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# GRE Diagnostic Quizzes

Need a quick diagnosis of your GRE level? Try the Clemmonsdogpark GRE Diagnostic Quizzes to determine your current abilities in both Quant and Verbal. Think of each GRE diagnostic test as an early step you can take toward test day, something that can help you get off on the right foot for your GRE prep.

Before you take these Diagnostics, it’s best that you already be familiar with GRE basic question formats. Getting familiar with these question formats before you take the GRE Diagnostic quiz will help you determine your actual current ability level–and how long you need to study for the GRE.

## Take the GRE Diagnostics

You should allow yourself 17 minutes for the Quant Diagnostic and 15 minutes for the Verbal Diagnostic. (For a full-length practice test, check out Clemmonsdogpark’s GRE Practice Test!)

Ready to go? Here they are!

The Clemmonsdogpark GRE Diagnostic: Quantitative

The Clemmonsdogpark GRE Diagnostic: Verbal

## What You Need to Know about GRE Diagnostic Quizzes

As mentioned above, it’s important to become familiar with the question types before attempting a diagnostic.

In Quant, you’ll see,

Problem Solving questions (multiple choice)
Quantitative Comparison (determining which quantity of two is bigger)

Verbal also has some questions that will look similar to past tests or coursework you’ve done (Reading Comprehension), but the way it tests logic, Sentence Equivalence, and Text Completions are pretty unique.

You can read more about the formats of both sections on this blog or in the ETS GRE Official Guide.

## Done! What Next?

Once you have taken each Diagnostic, you will see your score on-screen, and you will also get an email with your score and recommendations for next steps. No matter what, don’t be discouraged if the Diagnostics challenge you: the GRE is supposed to be hard! And remember–no matter where you start in your GRE prep, Clemmonsdogpark can help!

## What does Clemmonsdogpark’s GRE diagnostic tests say about your GRE score?

These diagnostics can help give you a basic measure of your GRE abilities and will give you a feel for how you might do on the test. (Related: What is a Good GRE Score?)

The diagnostics capture the most common types of multiple choice questions on the GRE. However, additional practice is essential to GRE prep. As such, I further recommend taking Clemmonsdogpark’s full length free GRE test in your future studies. And check out the other free GRE practice tests recommend by Clemmonsdogpark as well. These resources, along with a good GRE study regimen (see our GRE study plans for examples), can help pave your way to a successful test day experience.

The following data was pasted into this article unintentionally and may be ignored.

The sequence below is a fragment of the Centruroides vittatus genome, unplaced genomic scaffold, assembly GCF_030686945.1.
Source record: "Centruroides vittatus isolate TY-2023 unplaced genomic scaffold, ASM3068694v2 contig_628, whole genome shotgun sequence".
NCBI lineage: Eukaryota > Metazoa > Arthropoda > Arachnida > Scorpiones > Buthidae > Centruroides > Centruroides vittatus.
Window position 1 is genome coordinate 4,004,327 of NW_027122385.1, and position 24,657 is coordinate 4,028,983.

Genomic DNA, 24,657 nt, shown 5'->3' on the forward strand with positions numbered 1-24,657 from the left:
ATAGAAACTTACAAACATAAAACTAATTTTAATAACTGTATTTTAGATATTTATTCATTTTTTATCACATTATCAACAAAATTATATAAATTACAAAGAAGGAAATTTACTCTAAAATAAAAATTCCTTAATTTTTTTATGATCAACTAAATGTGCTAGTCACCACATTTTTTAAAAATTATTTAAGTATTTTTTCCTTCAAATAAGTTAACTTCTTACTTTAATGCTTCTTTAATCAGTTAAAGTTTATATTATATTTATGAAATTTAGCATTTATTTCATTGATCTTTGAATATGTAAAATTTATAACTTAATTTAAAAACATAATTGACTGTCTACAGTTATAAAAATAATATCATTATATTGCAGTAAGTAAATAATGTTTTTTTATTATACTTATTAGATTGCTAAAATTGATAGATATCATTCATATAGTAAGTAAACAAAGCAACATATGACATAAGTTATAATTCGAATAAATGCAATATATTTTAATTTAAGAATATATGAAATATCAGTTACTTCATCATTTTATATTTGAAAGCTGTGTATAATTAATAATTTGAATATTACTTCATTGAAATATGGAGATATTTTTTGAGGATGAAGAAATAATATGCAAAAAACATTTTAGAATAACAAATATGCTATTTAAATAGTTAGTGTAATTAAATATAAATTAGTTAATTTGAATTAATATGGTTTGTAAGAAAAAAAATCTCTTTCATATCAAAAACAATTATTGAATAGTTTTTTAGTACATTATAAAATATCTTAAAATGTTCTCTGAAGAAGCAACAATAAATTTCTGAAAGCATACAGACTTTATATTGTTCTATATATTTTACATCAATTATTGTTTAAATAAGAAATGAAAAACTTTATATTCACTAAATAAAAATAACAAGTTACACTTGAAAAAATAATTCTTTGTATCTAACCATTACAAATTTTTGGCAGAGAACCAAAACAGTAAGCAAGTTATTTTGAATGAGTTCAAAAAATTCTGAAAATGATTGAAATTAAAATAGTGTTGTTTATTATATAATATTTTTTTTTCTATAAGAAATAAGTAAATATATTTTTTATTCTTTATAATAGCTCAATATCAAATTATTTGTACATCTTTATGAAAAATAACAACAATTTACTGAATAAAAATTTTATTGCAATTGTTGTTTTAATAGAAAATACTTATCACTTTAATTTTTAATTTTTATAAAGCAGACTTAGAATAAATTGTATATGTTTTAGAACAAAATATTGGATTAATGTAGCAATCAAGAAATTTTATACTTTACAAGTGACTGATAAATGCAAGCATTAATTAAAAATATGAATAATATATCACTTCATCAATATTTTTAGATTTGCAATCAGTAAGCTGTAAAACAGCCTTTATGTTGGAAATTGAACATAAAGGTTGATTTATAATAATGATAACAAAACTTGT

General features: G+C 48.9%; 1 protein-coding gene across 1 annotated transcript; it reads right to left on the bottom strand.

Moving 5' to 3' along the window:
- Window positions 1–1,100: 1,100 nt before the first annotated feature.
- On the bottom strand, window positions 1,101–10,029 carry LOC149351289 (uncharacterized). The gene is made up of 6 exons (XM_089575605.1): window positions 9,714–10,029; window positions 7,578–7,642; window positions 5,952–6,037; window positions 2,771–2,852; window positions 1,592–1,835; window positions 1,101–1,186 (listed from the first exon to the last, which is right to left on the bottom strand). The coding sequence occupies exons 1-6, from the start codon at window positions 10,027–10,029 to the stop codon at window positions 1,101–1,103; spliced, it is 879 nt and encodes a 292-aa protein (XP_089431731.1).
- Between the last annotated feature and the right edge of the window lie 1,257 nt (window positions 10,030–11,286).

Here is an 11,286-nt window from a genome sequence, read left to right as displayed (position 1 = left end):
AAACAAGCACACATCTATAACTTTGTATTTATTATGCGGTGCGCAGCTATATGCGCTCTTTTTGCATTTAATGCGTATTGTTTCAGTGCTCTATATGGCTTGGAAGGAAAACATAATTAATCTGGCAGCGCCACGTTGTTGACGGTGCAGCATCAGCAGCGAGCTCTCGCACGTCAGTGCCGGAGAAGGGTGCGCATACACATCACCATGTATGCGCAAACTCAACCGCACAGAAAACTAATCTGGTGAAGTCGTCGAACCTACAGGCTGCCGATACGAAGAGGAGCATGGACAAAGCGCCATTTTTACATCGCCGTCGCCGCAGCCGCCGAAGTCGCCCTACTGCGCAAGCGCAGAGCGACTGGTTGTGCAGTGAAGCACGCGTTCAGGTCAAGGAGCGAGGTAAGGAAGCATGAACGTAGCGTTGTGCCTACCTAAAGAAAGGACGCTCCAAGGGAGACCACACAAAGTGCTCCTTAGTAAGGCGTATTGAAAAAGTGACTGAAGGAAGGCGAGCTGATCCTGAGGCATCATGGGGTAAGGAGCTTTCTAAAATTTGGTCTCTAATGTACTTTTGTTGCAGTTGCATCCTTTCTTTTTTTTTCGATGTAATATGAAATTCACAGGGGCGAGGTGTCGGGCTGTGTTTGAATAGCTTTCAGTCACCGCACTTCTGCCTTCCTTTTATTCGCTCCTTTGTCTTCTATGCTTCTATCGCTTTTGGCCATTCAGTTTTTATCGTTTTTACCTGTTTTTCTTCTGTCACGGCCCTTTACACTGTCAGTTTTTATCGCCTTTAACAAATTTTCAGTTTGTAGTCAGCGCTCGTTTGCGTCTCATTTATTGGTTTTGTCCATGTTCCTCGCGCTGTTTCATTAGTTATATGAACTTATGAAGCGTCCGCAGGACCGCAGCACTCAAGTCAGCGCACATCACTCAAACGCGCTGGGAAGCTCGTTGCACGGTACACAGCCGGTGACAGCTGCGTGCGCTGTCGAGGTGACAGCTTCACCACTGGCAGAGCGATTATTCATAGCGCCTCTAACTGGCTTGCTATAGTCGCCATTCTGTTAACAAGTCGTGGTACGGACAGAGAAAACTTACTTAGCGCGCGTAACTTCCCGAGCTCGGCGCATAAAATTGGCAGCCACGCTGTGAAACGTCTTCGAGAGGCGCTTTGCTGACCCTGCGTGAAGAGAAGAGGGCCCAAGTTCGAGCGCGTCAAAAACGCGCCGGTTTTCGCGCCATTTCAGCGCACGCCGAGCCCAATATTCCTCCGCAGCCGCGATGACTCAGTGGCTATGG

And speaking of test day….

## How do the GRE diagnostic tests compare to test day itself?

The practice questions come from Clemmonsdogpark GRE‘s test question bank. Like the real GRE, these quizzes includes multiple choice questions, numeric entry, problem solving, and quantitative comparison. We write and release our questions after careful data analysis of real GRE materials from ETS.

With that in mind, there’s no substitute for real GRE practice from ETS. ETS’s GRE questions are the very best for seeing what the actual ETS exam will be like when your test day comes. The very best free GRE practice tests, then, are the PowerPrep GRE tests. The tests from the GRE Official Guide are also great, but I especially recommend PowerPrep. This is beause the PowerPrep software is programmed to make the exam adaptive just as it is in the test center. This is something you can’t get in any of the print GRE practice books from ETS.

Finally, Clemmonsdogpark GRE’s sets of practice questions and GRE practice tests are adaptive as well!

## Finally, remember to take a “big picture” approach to your GRE prep!

Leave no stone unturned when it comes to practicing for the GRE and self-diagnosing your abilities as you continue to learn and grow during GRE prep. Make sure you practice all major GRE skills: GRE Reading Comprehension, Sentence Equivalence, Text Completion, all of the the GRE Quant concepts, and so on.

Good luck! You’ve got this. 🙂